By Paula Aven Gladych
A new study by the Transamerica Center for Retirement Studies shows the devastating impact the Great Recession has had on the retirement outlook of displaced American workers who lost their jobs
or are underemployed.
The study, part of the 13th Annual Transamerica Retirement Survey, found that only 10 percent of displaced workers believe they will be able to retire comfortably.
Sixty-one percent of displaced workers reported having a retirement savings account, but more than one-third of those have taken money out of those accounts. Of those who participated in a 401(k) plan at their most recent employer where they were fully employed, 45 percent indicated they have taken a withdrawal from these accounts, including 63 percent of the unemployed compared to 34 percent of the underemployed.
“The Great Recession has led to a potentially devastating impact
on the retirement outlook of American workers who have become unemployed or underemployed,” said Catherine Collinson, president of the Transamerica Center for Retirement Studies. “Many have raided retirement accounts to make ends meet – and it will be difficult for them to overcome these savings setbacks once they regain employment. So, it’s vitally important to identify opportunities that may help improve their long‐term retirement prospects.”
Among the displaced workers, the estimated median household savings in retirement accounts was about $5,800. The report found that displaced workers in their 20s or 30s had about $10,000 in retirement accounts. Those in their 40s had about $2,300; those in their 50s had about $2,300 and those in their 60s or older had about $47,000.
“Older workers have been hit hard by unemployment or underemployment and they are at greatest risk,” said Collinson. “Many face challenges finding employment and, when they do, they will have much less time than younger workers to rebuild their savings
before they reach retirement age.”
Many of the displaced workers have relied on personal savings and credit to get by since becoming unemployed or underemployed. More than half have tapped their savings accounts, nearly one-third have used credit cards and 24 percent have asked friends or family members for loans.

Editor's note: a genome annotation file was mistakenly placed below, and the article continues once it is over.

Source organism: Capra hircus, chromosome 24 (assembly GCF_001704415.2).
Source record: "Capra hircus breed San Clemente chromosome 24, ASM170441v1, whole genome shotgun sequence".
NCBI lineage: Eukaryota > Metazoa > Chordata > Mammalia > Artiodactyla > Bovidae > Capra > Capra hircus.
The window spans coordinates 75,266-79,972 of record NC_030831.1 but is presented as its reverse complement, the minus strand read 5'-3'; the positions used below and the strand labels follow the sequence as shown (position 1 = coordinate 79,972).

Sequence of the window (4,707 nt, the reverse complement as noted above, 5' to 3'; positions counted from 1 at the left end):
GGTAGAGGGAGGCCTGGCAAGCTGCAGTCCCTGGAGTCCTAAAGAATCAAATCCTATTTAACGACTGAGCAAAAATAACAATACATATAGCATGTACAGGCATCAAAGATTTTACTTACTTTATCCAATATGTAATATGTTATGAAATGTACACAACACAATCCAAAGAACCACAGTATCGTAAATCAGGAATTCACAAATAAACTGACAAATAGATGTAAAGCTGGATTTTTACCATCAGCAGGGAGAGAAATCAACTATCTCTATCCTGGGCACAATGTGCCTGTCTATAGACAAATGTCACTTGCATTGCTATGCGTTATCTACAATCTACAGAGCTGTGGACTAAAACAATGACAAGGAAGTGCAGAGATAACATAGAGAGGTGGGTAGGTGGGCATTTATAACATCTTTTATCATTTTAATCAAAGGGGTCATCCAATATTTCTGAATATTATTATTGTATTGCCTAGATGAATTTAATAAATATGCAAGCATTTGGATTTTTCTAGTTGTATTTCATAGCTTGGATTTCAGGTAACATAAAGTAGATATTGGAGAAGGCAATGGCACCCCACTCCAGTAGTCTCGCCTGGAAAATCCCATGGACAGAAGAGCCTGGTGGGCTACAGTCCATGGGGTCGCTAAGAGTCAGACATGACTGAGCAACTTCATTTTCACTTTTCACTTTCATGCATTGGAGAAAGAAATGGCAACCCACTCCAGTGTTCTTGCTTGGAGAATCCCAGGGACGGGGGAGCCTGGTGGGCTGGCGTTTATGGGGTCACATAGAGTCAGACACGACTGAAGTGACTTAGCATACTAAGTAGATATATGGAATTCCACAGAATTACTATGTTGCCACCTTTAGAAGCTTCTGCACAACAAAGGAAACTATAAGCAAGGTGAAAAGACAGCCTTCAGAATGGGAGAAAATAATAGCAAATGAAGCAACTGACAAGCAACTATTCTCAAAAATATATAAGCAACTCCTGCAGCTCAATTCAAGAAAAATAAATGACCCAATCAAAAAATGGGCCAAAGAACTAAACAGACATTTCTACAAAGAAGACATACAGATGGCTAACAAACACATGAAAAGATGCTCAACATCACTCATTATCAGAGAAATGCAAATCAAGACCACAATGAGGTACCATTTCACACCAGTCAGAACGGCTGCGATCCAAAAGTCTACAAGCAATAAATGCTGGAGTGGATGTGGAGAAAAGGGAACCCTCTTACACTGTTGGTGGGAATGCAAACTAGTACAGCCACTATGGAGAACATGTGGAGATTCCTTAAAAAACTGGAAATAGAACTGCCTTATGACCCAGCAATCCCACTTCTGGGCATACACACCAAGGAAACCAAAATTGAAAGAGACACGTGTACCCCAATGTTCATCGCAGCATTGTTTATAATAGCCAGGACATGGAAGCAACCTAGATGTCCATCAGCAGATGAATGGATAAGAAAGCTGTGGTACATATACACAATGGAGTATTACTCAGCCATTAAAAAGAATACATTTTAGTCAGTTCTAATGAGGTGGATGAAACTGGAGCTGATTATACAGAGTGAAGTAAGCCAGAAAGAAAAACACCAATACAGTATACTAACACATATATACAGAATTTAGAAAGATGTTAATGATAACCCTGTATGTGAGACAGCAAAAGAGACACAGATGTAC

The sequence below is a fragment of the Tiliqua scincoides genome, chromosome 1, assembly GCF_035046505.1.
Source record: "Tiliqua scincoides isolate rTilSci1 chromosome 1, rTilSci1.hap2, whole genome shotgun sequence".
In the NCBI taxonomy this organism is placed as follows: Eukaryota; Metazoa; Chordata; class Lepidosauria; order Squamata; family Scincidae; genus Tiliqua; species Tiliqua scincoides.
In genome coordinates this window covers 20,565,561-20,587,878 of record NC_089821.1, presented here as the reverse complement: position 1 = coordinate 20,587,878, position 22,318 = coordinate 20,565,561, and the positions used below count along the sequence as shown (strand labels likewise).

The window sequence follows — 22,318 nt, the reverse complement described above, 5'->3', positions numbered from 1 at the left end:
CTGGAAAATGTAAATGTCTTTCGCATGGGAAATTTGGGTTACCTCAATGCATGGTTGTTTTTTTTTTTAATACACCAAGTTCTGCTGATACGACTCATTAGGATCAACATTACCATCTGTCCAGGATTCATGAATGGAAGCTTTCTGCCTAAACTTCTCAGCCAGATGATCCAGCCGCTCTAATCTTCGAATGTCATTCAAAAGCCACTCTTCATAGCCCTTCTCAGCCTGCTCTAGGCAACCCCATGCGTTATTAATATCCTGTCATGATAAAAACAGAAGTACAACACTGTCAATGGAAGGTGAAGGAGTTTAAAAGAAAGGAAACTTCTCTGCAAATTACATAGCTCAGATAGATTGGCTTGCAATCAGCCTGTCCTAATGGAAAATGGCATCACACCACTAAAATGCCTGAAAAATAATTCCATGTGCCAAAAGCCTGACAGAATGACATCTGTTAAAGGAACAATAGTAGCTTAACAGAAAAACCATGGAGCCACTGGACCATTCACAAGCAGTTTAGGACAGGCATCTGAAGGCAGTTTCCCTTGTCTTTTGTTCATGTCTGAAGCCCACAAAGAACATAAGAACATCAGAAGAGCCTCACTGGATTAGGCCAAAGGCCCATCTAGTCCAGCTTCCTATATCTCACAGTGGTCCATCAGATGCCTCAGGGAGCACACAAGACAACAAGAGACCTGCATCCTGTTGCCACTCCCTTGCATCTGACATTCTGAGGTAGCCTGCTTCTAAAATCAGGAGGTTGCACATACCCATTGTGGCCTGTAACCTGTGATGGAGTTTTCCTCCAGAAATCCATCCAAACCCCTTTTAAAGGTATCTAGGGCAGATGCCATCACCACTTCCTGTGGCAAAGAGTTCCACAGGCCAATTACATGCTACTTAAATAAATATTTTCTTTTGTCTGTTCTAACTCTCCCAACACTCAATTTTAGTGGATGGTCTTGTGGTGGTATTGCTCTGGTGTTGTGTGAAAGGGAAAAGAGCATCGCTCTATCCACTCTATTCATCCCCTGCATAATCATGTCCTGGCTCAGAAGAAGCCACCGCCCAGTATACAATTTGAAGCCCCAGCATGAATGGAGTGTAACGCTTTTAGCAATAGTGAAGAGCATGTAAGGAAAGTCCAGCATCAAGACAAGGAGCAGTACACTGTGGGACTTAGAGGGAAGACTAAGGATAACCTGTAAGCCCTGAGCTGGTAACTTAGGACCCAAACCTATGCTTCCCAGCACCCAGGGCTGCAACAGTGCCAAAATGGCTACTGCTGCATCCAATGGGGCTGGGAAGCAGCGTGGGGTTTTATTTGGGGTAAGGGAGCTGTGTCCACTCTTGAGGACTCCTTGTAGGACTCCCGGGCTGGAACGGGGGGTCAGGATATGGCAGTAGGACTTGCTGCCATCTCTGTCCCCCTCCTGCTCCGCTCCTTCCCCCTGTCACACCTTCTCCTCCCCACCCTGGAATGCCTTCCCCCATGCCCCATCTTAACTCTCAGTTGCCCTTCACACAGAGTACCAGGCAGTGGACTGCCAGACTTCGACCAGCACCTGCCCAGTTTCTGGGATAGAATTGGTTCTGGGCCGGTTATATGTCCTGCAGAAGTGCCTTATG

Transamerica found that underemployed workers are faring better than those who lost their jobs because they are still earning money and have access to employer-sponsored health plans
. This has helped alleviate the need to withdraw money from their retirement accounts. Although total household savings in retirement accounts is low among all displaced workers, the estimated median retirement savings of the underemployed is more than triple that of the unemployed, or $7,400.
Underemployed people also are taking a more proactive approach to better their financial situation by making work-related changes like switching industries or professions, going back to school or making lifestyle changes. The report found that 34 percent of unemployed workers were not considering any of these changes.
“The number of unemployed who are not considering proactive approaches to improve their financial outlook is alarming and suggests that many feel overwhelmed or discouraged,” said Collinson. “An important first step toward finding employment is regaining confidence and realigning skills with prospective employers’ needs. Any form of employment, including part-time or underemployment, has the potential to increase access to healthcare benefits, improve saving power, make a candidate more attractive for future career opportunities – and, ultimately, prevent early withdrawals from retirement accounts.”
Originally published on BenefitsPro.com